In the land of handheld gaming – already a dying breed – the PS Vita is a clear loser. It’s sold just a 10th of the models as its predecessor the PSP, and the Nintendo DS has outstripped sales 20-to-1. The system’s woeful performance is a clear indicator that Sony needs to come up with a new strategy or leave the handheld gaming market altogether, and it would seem that their solution is to shift the system’s focus toward indie games.
There are a few reasons the Vita has done so poorly. One, it’s not priced competitively. The 3DS sits at a cheaper price point and offers something unique; the Vita has better graphics, but the lack of novelty and higher price tag make it unattractive. Two, its game selection is poor. Missing the flagship titles that make the system worth buying, the Vita simply fails to offer anything that’s not available elsewhere. Finally, dedicated handheld gaming devices are losing steam altogether in a world where mobile phones are the de facto choice for people looking to play on the go.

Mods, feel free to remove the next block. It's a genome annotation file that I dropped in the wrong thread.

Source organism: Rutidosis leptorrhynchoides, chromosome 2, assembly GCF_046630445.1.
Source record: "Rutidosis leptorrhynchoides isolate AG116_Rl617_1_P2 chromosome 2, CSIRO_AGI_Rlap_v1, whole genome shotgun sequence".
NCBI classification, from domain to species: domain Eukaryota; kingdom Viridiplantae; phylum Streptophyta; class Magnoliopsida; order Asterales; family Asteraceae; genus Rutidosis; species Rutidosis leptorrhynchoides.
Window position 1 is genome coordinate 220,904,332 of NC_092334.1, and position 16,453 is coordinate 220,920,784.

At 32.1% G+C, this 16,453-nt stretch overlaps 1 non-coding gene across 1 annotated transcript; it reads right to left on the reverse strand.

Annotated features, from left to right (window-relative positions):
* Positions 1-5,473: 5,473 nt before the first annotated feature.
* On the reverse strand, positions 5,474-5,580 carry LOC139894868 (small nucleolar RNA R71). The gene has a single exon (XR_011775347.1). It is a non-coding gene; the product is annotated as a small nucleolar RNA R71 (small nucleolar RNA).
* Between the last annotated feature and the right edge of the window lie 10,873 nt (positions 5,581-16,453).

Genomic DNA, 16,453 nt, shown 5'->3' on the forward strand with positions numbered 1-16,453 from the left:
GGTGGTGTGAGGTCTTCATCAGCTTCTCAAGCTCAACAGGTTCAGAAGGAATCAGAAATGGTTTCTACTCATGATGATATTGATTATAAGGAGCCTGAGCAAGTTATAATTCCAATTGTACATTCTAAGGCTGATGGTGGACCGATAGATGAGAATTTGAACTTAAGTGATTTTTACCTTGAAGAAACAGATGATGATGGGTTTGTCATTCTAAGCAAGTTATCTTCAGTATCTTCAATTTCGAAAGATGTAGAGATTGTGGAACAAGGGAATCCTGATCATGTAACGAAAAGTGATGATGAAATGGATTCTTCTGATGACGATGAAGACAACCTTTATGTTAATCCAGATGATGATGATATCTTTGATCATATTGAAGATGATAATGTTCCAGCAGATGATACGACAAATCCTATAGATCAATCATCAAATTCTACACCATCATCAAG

So what’s the point of owning a PS Vita?
Really, the system is good for two things: Remote play for your PS4, and playing small games like ported-in classics and indies from the PSN store.
In many ways, it makes sense that indie games would do well on the console. They frequently have lower-quality graphics that don’t need the visual power of a full-size engine, and many of the titles distributed by Sony offer a simplistic arcade-style game play that yields itself to playing in small bursts. Since most indie games purchased on the PS Vita can also be played on the PS4 without securing an additional copy, gamers get a little added value that wouldn’t be possible for a PC or mobile phone. Coupling these strengths with the obvious reluctance of top-tier gaming companies to produce titles for the struggling console and it becomes clear that the Vita is an indie console whether it wants to be or not.